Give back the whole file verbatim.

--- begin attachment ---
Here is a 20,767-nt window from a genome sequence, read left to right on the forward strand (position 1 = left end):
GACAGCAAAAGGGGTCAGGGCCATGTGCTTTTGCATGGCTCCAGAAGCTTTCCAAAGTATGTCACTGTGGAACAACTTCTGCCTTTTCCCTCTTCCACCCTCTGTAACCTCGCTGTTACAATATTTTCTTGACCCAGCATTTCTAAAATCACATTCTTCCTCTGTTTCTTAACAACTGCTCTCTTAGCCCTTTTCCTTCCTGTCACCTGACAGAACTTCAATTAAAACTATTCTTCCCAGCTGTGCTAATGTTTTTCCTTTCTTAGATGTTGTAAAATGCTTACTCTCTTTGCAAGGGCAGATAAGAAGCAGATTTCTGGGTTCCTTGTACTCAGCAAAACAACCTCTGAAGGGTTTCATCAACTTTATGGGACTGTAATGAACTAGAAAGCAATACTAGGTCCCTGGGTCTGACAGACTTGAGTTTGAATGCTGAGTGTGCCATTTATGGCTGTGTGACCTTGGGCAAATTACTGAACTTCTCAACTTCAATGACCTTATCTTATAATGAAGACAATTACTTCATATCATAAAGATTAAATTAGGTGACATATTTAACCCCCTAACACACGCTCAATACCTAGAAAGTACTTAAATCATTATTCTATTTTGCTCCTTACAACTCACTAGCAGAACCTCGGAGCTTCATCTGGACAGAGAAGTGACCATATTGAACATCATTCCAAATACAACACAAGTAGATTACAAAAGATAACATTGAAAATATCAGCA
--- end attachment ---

Here is a 20,767-nt window from a genome sequence, read left to right on the forward strand (position 1 = left end):
GACAGCAAAAGGGGTCAGGGCCATGTGCTTTTGCATGGCTCCAGAAGCTTTCCAAAGTATGTCACTGTGGAACAACTTCTGCCTTTTCCCTCTTCCACCCTCTGTAACCTCGCTGTTACAATATTTTCTTGACCCAGCATTTCTAAAATCACATTCTTCCTCTGTTTCTTAACAACTGCTCTCTTAGCCCTTTTCCTTCCTGTCACCTGACAGAACTTCAATTAAAACTATTCTTCCCAGCTGTGCTAATGTTTTTCCTTTCTTAGATGTTGTAAAATGCTTACTCTCTTTGCAAGGGCAGATAAGAAGCAGATTTCTGGGTTCCTTGTACTCAGCAAAACAACCTCTGAAGGGTTTCATCAACTTTATGGGACTGTAATGAACTAGAAAGCAATACTAGGTCCCTGGGTCTGACAGACTTGAGTTTGAATGCTGAGTGTGCCATTTATGGCTGTGTGACCTTGGGCAAATTACTGAACTTCTCAACTTCAATGACCTTATCTTATAATGAAGACAATTACTTCATATCATAAAGATTAAATTAGGTGACATATTTAACCCCCTAACACACGCTCAATACCTAGAAAGTACTTAAATCATTATTCTATTTTGCTCCTTACAACTCACTAGCAGAACCTCGGAGCTTCATCTGGACAGAGAAGTGACCATATTGAACATCATTCCAAATACAACACAAGTAGATTACAAAAGATAACATTGAAAATATCAGCA